I am very sorry if I have said anything disrespectful, I just need to understand whats going on.

    ReplyDelete
  27. David -

    1)The ban stated that his books “are full of heresy, twist and misinterpret the words of our sages” however these ideas are not new. Rav Aryeh Carmell shares these ideas in the book “challenge” which I read over 11 years ago when I was a kid. Must I burn his book? Was he really teaching heresy? I find it hard to believe that he could teach things which contradict core torah principles when he spent his life sitting at the feet of Rav Dessler. Did rav Dessler not inform him of these core principles? Or was Rav Carmell off the derech?

    As I mentioned to you, I do not get into "ban" issues on this Blog. However, I will make a comment regarding your issue with the book Challenge.

    First of all, Challenge is a compendium of essays, some pro young earth, some anti. So although you may have some essays by academicians, such as the one by Vecht which takes geological findings for granted, you then have several essays by academics such as Marcell, Spetner, Simon, Goldman and Gross which call evolutionary findings into question! From a rabbinical perspective, on the one side you have Rabbi Schwab whom attempts to go with the billions of years while on the other side you have Rabbi Scheneerson who fiercely opposes it. In order to maintain a level of equanimity in their presentation, Cyril Domb and Aryeh Carmell gave equal time to the various approaches espoused in the 60's and early 70's to resolve the Torah Science Loggerhead but they weren't necessarily promoting one approach over the other. Their book was essentially a journal of Torah/Science thought published by the Association of Orthodox Jewish Scientists, an organization, not an individual.

    Second of all, and most importantly, Rabbi Slifkin was initially part of the Chareidi camp! His essays on Torah and Science were highlighted in newspapers like the Yated and his approaches were being espoused in chareidi kiruv organizations like Ohr Sameach and Aish. AOJS does not have any real influence in Chareidi circles. Another example, for instance, is the RCA. Chareidim do not bother overly much with statements made by the RCA. Everyone understands that these two camps follow different approaches in their yahadus. But Natan Slifkin was not always Natan Slifkin. He used to be Nosson Slifkin and he was extremely influential in the Chareidi camp. Furthermore, he is a prolific writer, very attractive in style, and his books are written in such a way that they attract popular readership, even people who have no prior exposure to science. Put simply, it was not the content of Rabbi Slifkin’s books which necessarily activated the ban but rather Rabbi Slifkin's unique talents combined with his significant influence in Orthodox circles which made him a far greater threat to traditional Orthodox views than a book like Challenge could ever be.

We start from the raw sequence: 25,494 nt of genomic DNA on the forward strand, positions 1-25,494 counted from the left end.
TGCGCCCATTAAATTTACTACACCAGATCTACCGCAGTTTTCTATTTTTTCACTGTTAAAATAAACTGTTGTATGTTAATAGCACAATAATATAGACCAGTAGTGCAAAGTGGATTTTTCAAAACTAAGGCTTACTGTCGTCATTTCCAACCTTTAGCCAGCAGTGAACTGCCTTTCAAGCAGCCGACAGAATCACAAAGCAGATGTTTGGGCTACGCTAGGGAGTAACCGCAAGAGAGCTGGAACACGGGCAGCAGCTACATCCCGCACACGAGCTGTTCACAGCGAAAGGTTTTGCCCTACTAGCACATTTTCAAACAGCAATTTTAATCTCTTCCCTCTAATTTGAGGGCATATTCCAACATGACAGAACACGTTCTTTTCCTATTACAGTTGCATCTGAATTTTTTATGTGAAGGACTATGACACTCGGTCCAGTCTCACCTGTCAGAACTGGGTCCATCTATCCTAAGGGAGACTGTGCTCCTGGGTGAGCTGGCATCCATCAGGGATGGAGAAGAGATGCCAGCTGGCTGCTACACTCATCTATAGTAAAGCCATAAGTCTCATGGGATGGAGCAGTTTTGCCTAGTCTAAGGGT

I hope this clears things up a bit for you.

    ReplyDelete
  28. Simcha

    “Everyone understands that these two camps follow different approaches in their yahadus. But Natan Slifkin was not always Natan Slifkin. He used to be Nosson Slifkin and he was extremely influential in the Chareidi camp.”

    Please let me know if I understand you correctly. You are saying that evolution and the question about our sages and science are not intrinsically prohibited approaches to the Torah. They are just not the Chareidi approach, R Slifkins problem was that he tried to push this approach in the Chareidi world.
    But for those of us orthodox Jews who strive to keep the Torah ,but are not part of the Chareidi world these approaches are acceptable and within the framework of true Torah ideals.

    If my assumption is wrong then Rav Carmell’s book challenge is the same as a book filled with useful material but happens to have a chapter saying that matan Torah did not really happen, instead it’s a metaphor. Surely ideas like this should not be recommended by the rabbis of ohr ?

    In fact even more so in our case because a truth seeker will obviously ignore a chapter that says matan torah never happened. But the ideas of theistic evolution is far from clear cut, so why on earth is there not, at least a warning to watch out for views that go against core Torah principles? (Indeed after I read the book I understood that theistic evolution is a valid Torah approach) the ohr websites describes the book as “Torah views”

    So there nothing wrong with someone following the approach of Rav Weinreb
    Prehapes this is why rabbi Gottlieb could quote Rav Hirsch on evolution, maybe he intended this for baaly teshuva that were not going to be a part of the Chareidi world.
    Personally I don’t have any opinions regarding evolution, personally I don’t believe I need to fall into any specific camp. I am simply trying to strive to keep the Torah to the best of my ability.

    (That may sound strange but the community I am in is very unified so it is actually possible for me not to belong to a specific camp, tragically elsewhere one has to be boxed in to a specific hashkofa. Rabbi Wein wrote a moving article about how this makes him weep.)

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  29. David -

    Please let me know if I understand you correctly. You are saying that evolution and the question about our sages and science are not intrinsically prohibited approaches to the Torah. They are just not the Chareidi approach

    No. I am saying that

    1) they are not the Chareidi approach and
    2) are wrong approaches.

    Remember, my issue is wrong and right, not "heretical or not heretical" and not "prohibited or not prohibited". I leave these types of decisions to the gedoley ha'poskim to decide. On this Blog I deal exclusively with “proper Jewish hashkafos and improper Jewish hashkafos”, that's it.